If you've ever wandered outside to see a night sky splashed with green or red billows of color, either you have access to interesting drugs, or you've seen an aurora firsthand.
If you're in the latter category, it's safe to say that your sky-gazing took place during spring or autumn. Long, dark nights that aren't miserably cold make a nice atmosphere for auroras to live. Although there are some ideas as to why auroras make their strongest showing in the time surrounding the fall and spring equinoxes (roughly Sept. 23 and March 21), no one knows the full reason why geomagnetic storms spike during that period.
And with that casual mention of geomagnetism, we should all get on the same page about what an aurora is. At their heart, the wondrous auroras we know and love originate from solar storms interacting with Earth's magnetic field (which can cause -- you guessed it -- geomagnetic storms). The solar wind contains energized particles that enter our magnetic field. That influx of solar energy is eventually transferred to atmospheric ions, mostly nitrogen and oxygen ions. Those excited ions give off that extra bit of energy as light, and an aurora is born. It's actually a lot like the way we get neon light [source: Taylor]. But, of course, an aurora can be 60 miles (100 kilometers) or more high, and we can view it in the chilly night sky [source: Taylor].
While many who haven't seen an aurora think of it as a rare phenomenon, there's actually one occurring somewhere on Earth at all times [source: Lummerzhein]. Now granted, that aurora isn't necessarily the ghostly, painted pattern that we all typically think of. When the solar wind is calm, only those in extremely high latitudes would be able to see it -- in fact, they might not be able to see it at all, as it could be terribly faint.
Auroras: Must-see Shows in Spring and Fall
So why is it that during the autumn and spring we have a much more robust aurora season? Geomagnetism doesn't follow a seasonal pattern, nor does solar activity (although it does have that 11-year sunspot cycle), so it doesn't seem to make any sense. Scientists acknowledge that they're not entirely sure why autumn and spring seem to be the best times for auroras. But they have a few ideas, thanks to sources like NASA's THEMIS mission, short for Timed History of Events and Macroscale Interactions during Substorms.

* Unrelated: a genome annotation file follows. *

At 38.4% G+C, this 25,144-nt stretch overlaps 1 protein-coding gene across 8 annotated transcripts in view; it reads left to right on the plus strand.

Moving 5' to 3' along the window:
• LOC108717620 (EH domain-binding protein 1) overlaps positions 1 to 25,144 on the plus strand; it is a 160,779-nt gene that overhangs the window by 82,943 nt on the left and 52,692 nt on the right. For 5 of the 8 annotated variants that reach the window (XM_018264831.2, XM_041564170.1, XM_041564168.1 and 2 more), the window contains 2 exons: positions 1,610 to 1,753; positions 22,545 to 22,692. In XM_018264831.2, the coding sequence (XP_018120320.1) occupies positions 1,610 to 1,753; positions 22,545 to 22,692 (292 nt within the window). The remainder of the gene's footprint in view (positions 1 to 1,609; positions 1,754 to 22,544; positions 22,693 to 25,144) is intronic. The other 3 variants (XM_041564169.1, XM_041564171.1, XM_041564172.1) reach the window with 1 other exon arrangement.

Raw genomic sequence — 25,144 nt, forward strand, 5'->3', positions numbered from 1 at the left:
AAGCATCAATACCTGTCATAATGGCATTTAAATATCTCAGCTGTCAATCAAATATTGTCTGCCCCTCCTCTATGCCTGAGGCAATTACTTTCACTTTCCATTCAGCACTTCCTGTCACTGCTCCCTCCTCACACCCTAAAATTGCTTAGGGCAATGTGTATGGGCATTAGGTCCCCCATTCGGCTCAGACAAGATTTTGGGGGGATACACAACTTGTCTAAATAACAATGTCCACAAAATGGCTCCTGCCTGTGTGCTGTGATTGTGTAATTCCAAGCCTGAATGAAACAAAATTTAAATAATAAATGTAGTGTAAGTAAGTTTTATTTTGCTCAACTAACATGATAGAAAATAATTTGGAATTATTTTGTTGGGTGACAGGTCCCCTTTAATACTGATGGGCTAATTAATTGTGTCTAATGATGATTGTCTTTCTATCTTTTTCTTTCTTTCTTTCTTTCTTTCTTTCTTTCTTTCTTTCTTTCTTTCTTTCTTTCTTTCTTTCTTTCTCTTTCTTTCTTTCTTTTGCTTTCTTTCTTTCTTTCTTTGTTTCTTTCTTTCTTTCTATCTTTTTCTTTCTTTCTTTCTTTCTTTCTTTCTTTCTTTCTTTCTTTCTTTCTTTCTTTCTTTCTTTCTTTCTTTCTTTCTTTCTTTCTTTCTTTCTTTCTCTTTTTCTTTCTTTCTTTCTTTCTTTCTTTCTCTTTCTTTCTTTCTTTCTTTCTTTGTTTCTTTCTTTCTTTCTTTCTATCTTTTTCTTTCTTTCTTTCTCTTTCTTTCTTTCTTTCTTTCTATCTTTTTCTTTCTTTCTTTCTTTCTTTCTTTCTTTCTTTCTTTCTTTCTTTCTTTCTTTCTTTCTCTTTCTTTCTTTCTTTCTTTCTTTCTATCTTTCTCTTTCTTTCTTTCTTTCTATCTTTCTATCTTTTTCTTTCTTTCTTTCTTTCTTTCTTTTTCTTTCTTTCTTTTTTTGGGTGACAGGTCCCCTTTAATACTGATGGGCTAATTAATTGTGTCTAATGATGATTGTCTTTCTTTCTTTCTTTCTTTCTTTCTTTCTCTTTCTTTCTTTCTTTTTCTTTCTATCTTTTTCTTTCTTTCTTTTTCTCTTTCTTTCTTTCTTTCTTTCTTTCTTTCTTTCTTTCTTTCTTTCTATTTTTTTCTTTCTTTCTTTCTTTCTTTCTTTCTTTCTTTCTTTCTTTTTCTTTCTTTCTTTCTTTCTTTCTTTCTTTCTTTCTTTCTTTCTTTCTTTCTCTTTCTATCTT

Some of the seasonality seems to point to geometry. The Earth's magnetic field points north, and there are times when the sun's wide-ranging magnetic field (called the interplanetary magnetic field, or IMF) points south. That allows for some serious alignment; Earth's magnetic field line can point directly into the solar wind. The sun's own north-south magnetic field line is called Bz (bee-sub-zee). When Bz points south, the IMF aligns with Earth's magnetic field and diminishes it, so it's easier for the solar wind to rush in and for its energy to get into our inner magnetosphere [sources: NASA, NASA]. Bz vacillates between north and south, but in the spring and fall it can take big swings south. What we get is a deluge of disco lights in the sky.
There's another geometric reason for autumn-spring favored auroras. The sun's rotation axis is tilted a bit, and the solar wind is strongest at the poles. So every six months, when Earth is at its highest latitude with respect to the sun, we'll be most in contact with the sun's poles and thus its wind [source: NASA].
So there you have it. Auroras happen seasonally because of geometry and Bz. Well ... not quite. In 2001, a paper was published that argued that all these known factors of seasonal auroras only accounted for about a third of geomagnetic storms [source: NASA]. The rest? Heaven only knows.
Author's Note: Why are the auroras seasonal?
One of the coolest things about studying science in space is that for every answer you find, you'll come upon another question. The study of auroras is a super cool example of that; sure, they know a couple things about why they're seasonal. But that's only a really small part that doesn't explain the whole. To get more information about auroras in general, NASA launched the THEMIS mission, and you can read about the agency's findings here.
- Lummerzhein, Dirk. "Frequently asked questions about auroras and answers." University of Alaska Fairbanks. July 1, 2012. (Nov. 15, 2012) http://odin.gi.alaska.edu/FAQ/#cause
- NASA. "'Tis the season for auroras." United States Government. Oct. 26, 2001. (Nov. 15, 2012) http://science.nasa.gov/science-news/science-at-nasa/2001/ast26oct_1/
- NASA. "Aurora Season Begins." United States Government. Sept. 23, 2002. (Nov. 15, 2012) http://science.nasa.gov/science-news/science-at-nasa/2002/23sep_auroraseason/
- NASA. "Spring is aurora season." United States Government. March 20, 2008. (Nov. 15, 2012) http://science.nasa.gov/science-news/science-at-nasa/2008/20mar_spring/
- NASA. "The Mystery of Auroras." United States Government. April 25, 2006. (Nov. 15, 2012) http://www.nasa.gov/mission_pages/themis/auroras/aurora_feature2.html
- Phillips, Tony. "Spring is aurora season." Astronomy. March 5, 2008. (Nov. 15, 2012) http://www.astronomy.com/en/sitecore/content/Home/News-Observing/News/2008/03/Spring%20is%20aurora%20season.aspx
- Tate, Kari. "Season to Season: Earth's equinoxes and solstices." OurAmazingPlanet.com. March 16, 2012. (Nov. 15, 2012) http://www.ouramazingplanet.com/2629-season-season-earth-equinoxes-solstices-infographic.html
- Taylor, Kenny. "Auroras -- Heavenly Lights." National Geographic. (Nov. 15, 2012) http://science.nationalgeographic.com/science/space/universe/auroras-heavenly-lights/#page=1